Joseph McGill, founder of the Slave Dwelling Project, travels the country spending the night in historic slave dwellings to bring awareness to their existence, history, and need for preservation. On Friday, September 9, he will spend the night at Historic Huguenot Street in the Bevier-Elting House cellar. Six SUNY New Paltz students and 5 members of the public will be invited to join him for this transformative experience.
This will be Mr. McGill’s second overnight in a historic New York State slave dwelling, following his visit to Long Island last year. “Contrary to the popular belief that slavery was practiced exclusively in the South, Northern states were also dependent on enslaved African labor in the 17th and 18th centuries,” said Josephine Bloodgood, HHS Interim Executive Director. “In fact, slavery was not legally abolished in New York State until 1827.”
A descendant of slaves, Mr. McGill founded the Slave Dwelling Project in 2010, having worked for the National Trust for Historic Preservation in Charleston, SC, seeing the need for preservation of historic slave dwellings first-hand. Since 2010, Mr. McGill has spent the night in dozens of slave dwellings throughout the country, at times even in antebellum wrist shackles.
In recent years, Historic Huguenot Street has made a conscientious effort to interpret Northern slavery. Directly influenced by the story of Ulster County freed slave and abolitionist Sojourner Truth by means of her autobiography, tours of Historic Huguenot Street bring visitors into the Bevier-Elting House cellar to explore the reality of slavery in New York.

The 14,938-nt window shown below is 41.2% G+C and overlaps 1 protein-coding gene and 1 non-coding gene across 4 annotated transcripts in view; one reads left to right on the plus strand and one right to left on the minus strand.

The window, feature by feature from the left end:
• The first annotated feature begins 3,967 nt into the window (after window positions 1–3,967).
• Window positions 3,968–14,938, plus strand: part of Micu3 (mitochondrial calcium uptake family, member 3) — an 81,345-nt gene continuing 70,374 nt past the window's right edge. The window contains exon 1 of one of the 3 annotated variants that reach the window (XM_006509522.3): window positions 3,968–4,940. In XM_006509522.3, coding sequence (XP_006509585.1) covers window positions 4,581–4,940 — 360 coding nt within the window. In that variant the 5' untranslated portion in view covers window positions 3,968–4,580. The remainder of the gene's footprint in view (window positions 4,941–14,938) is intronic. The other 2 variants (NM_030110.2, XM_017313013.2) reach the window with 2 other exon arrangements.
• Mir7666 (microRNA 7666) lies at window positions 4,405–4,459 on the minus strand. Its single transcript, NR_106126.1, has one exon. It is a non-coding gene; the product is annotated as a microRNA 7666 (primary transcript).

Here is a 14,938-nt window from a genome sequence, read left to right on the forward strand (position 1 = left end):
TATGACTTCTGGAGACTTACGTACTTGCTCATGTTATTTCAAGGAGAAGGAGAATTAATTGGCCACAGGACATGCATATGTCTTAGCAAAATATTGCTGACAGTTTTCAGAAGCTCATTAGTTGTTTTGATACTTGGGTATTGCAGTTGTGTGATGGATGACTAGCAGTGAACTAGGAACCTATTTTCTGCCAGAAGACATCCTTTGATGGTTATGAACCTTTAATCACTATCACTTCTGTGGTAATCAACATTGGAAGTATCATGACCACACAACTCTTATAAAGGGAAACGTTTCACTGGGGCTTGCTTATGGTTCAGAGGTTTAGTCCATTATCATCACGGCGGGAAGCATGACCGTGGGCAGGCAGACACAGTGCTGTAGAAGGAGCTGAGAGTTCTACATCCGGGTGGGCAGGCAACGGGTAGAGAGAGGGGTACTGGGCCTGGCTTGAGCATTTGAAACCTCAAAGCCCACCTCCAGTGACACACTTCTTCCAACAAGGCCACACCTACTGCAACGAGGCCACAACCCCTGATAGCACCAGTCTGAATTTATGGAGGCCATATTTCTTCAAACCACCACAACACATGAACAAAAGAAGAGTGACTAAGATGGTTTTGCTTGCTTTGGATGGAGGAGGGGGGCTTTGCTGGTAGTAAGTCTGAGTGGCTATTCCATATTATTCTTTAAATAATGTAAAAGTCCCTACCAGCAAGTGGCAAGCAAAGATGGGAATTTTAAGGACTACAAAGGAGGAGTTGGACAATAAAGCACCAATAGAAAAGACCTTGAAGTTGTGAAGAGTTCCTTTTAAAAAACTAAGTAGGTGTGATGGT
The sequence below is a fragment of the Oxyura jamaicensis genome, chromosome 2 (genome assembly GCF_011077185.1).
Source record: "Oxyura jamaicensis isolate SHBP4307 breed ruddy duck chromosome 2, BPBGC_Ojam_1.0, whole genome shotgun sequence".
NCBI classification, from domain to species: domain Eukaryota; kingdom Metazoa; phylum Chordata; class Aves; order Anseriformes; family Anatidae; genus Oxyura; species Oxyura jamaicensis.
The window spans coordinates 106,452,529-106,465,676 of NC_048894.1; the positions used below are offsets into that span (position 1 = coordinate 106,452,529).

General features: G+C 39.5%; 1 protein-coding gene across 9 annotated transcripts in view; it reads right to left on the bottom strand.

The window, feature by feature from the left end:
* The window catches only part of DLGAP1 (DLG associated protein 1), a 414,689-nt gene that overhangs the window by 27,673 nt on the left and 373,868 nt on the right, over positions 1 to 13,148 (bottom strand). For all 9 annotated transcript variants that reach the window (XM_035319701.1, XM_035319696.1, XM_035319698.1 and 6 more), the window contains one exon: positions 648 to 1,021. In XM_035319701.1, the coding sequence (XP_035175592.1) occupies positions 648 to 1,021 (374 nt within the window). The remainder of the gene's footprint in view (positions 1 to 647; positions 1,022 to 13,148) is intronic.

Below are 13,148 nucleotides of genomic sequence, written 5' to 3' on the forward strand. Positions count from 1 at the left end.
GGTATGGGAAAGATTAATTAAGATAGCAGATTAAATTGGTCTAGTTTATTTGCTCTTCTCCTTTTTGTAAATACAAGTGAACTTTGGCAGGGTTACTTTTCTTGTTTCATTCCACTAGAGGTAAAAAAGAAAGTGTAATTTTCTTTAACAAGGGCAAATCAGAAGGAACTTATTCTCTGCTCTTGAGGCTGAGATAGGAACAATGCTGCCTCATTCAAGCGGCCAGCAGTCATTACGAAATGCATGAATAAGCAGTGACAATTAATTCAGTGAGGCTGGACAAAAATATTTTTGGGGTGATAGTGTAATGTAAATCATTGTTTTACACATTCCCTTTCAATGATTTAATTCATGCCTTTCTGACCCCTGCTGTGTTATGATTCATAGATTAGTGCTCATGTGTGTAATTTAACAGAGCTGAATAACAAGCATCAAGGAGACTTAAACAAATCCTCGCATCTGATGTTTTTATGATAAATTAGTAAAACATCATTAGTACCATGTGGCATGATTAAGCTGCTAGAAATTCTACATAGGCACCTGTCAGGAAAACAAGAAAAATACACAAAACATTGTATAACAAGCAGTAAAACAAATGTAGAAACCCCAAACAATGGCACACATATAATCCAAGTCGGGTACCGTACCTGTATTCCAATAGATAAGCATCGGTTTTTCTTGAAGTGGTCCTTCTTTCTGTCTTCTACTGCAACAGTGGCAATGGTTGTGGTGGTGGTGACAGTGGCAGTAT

The Bevier-Elting House on Huguenot Street was first built by Louis Bevier, one of the founders of New Paltz, sometime between 1698 and 1705. It is known that Bevier was a slave owner, as made evident through tax records from the early 1700s, specifically a record from 1709 which states that he was taxed for "1 chimney, 1 stove, 2 slaves.”
On Saturday evening, September 10, Historic Huguenot Street will host a special reception, during which Mr. McGill will discuss the previous night’s experience in the Bevier-Elting House cellar and his mission to preserve historic slave dwellings. “Now that I have the attention of the public by sleeping in extant slave dwellings, it is time to wake up and deliver the message that the people who lived in these structures were not a footnote in American history,” says Mr. McGill.
This event is being organized in collaboration with the Black Studies Department at SUNY New Paltz. More details to follow.
This program is made possible with support from The 1850 House & Tavern.